Haunted Hamptons

Sadudee Sittichoke

From a lonely lighthouse on a windswept shore where a drowned girl whispers, to an ancient home where ghosts dance, to a windmill playhouse haunted by a little girl, these are the most spooky stories we could find about the Hamptons.

Montauk Lighthouse

The lighthouse is haunted by a 17-year-old girl, Abigail Olsen, who died on the shore of the Point after a shipwreck in 1811. She can be heard speaking softly in the tower at night.

125 Main Street, Sag Harbor

This 250-year-old building has been the site of all sorts of creepy things, including a floating black phantom, disembodied footsteps, a ghost’s face peering out the window, and naturally, uneasy feelings.  And in 1895, the New York Times reported that young men of the town were meeting a six-foot-tall ghost with a tall hat and carrying a musket on Main Street, while the young ladies of the town were staying indoors.

64 Division Street, Sag Harbor

The former Murf’s Tavern recently sold for $3.1 million. Do the new owners know it’s haunted? The building, constructed in 1792, was said to be haunted by the ghost of former resident Adelaide “Addie” King, flipping chairs and turning on the jukebox and blender when no one was around.

30 Egypt Lane, East Hampton

Renée Zellweger’s previous home is reportedly haunted. When she purchased the property in 2003, a former owner said that a ghost, thought to be the previous owner, Lillian Worthington, loved to play tricks on him.

52 Middle Lane, East Hampton

Reportedly haunted by its former owner, Barton Kaplan, who was found at the bottom of the pool one morning after a night of partying. Summer renters at the 13-bedroom house have seen lights and faucets turning themselves on and off and furniture moving around.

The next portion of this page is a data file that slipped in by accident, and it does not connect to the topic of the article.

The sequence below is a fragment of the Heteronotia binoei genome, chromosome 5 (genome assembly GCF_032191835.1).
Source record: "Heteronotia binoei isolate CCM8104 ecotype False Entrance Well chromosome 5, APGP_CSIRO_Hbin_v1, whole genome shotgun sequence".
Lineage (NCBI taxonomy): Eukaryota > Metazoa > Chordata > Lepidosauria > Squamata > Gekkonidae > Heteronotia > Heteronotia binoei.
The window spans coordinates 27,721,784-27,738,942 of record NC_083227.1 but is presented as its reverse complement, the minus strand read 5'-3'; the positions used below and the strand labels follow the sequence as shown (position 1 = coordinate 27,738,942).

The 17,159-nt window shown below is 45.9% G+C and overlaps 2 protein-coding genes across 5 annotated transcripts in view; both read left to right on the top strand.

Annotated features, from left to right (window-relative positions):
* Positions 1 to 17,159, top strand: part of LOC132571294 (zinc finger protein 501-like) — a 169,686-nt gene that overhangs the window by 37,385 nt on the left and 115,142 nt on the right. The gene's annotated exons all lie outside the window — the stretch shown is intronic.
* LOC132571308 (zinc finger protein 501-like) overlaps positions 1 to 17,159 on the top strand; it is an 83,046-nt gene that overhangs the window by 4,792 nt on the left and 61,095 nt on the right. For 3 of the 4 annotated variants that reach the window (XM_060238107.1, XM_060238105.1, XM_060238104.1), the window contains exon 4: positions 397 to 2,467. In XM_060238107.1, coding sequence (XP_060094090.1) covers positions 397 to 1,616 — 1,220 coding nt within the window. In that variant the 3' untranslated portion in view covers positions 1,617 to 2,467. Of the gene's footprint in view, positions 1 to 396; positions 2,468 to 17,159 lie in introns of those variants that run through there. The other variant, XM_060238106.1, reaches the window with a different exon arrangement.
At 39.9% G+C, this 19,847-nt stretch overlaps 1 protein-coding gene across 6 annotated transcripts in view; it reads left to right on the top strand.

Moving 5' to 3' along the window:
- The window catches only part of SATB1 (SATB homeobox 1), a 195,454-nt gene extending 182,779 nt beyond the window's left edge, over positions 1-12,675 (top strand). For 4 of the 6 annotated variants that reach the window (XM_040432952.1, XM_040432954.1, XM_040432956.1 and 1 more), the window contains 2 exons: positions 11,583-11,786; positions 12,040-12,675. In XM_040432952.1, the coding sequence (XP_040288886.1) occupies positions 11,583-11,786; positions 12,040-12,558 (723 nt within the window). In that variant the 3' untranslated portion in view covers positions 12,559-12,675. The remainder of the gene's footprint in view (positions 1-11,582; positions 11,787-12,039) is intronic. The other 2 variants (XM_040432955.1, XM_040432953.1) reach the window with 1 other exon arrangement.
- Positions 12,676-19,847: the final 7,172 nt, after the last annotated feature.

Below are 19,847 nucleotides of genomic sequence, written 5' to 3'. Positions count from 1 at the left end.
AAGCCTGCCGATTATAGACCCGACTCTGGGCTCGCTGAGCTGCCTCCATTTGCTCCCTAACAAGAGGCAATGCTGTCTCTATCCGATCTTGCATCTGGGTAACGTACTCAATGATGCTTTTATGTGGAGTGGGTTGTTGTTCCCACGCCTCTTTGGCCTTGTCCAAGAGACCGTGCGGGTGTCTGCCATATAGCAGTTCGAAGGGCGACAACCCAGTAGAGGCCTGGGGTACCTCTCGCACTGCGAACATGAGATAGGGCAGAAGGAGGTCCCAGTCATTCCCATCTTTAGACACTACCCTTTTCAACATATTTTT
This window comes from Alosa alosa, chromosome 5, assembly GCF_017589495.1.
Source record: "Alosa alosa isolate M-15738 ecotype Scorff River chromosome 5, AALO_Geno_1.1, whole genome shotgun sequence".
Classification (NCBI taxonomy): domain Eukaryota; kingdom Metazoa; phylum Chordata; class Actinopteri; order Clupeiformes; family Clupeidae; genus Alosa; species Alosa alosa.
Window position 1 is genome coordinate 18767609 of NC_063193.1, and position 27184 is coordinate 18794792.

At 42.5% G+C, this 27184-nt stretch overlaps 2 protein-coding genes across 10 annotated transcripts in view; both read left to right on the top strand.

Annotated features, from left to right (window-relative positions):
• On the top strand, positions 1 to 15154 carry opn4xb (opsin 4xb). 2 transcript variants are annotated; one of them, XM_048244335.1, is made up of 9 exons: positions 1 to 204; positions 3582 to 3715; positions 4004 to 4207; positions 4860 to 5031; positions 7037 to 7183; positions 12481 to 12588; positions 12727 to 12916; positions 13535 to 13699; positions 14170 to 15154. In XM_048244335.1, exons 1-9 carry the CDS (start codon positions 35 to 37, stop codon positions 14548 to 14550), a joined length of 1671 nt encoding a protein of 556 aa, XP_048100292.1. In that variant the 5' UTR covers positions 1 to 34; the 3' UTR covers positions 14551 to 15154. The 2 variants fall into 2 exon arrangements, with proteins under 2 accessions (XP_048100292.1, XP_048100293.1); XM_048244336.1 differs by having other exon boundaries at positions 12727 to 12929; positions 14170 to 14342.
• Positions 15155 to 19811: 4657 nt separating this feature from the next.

Grey Gardens, 3 West End Road, East Hampton 

Former owner Sally Quinn reported two ghosts in the house. She’s woken up in her bedroom and seen an apparition previous resident Anna Gilman Hill. The other ghost is in Little Edie’s former bedroom. Even Senator Barry Goldwater refused to sleep in Little Edie’s room. He told Quinn, “There’s a ghost in there.”

Old Post House, 136 Main Street, Southampton

Originally built in 1684, the Post family bought the property in 1824 and ran a boarding house. It was later run by the White family after Sarah Elizabeth Post married Captain Hubert White. Strange noises have been heard as well as the ghosts who dance.

Rogers Mansion, 17 Meeting House Lane, Southampton

Built in 1843, the Rogers Mansion was the home of whaling Captain Albert Rogers. Samuel Longstreth Parrish purchased it from Rogers’ descendants in 1899. Now the headquarters of the Southampton Historical Museum, unexplained phenomena is experienced there by museum staff, including loud footsteps upstairs and the sounds of people congregating when no one is there at all, and a female figure. The ghost is assumed to be either Cordelia Rogers, Captains Rogers’ second wife, or Mary Rogers, his first wife, Cordelia’s sister.

Thomas Halsey Homestead, 249 S Main Street, Southampton

Thomas Halsey Homestead is the oldest house still standing in Southampton, built in 1648. According to legend, Elizabeth Halsey was attacked and scalped by three Pequot Indians there, and many say the house is haunted by Mrs. Halsey.


Mill Hill Windmill, 239 Montauk Highway, Southampton

Haunted by the ghost of a little girl, Beatrice Claflin. The windmill served as her playhouse on her father’s estate, until one day when Beatrice fell down the mill steps, broke her neck and died. People have seen the face of a little girl peering out from the windows.


162 West Montauk Highway, Hampton Bays

Now the Villa Paul restaurant, parts of the original 1804 log cabin remain. After the death of one owner, New York Supreme Court Justice Edward Lazansky, in 1955, his wife Cora removed all the headstones from the adjacent cemetery to sell the house more easily. Ever since then, the place has been haunted by disembodied footsteps, lights going on and off on their own, and a ghostly dog.

Sanderling, 32 Beach Lane, Quogue

When the Toppings family built a new home in Quogue in the 1950s, they installed an old staircase from a Yorkshire mansion where Anne Bronte had once worked. In 1962, Mrs. Topping heard footsteps on the stairs and saw a figure of a young woman in old-fashioned dress ascending the stairs. She felt sure it was Anne. Later she heard more ghostly rappings and footsteps, though Anne did not reveal herself again.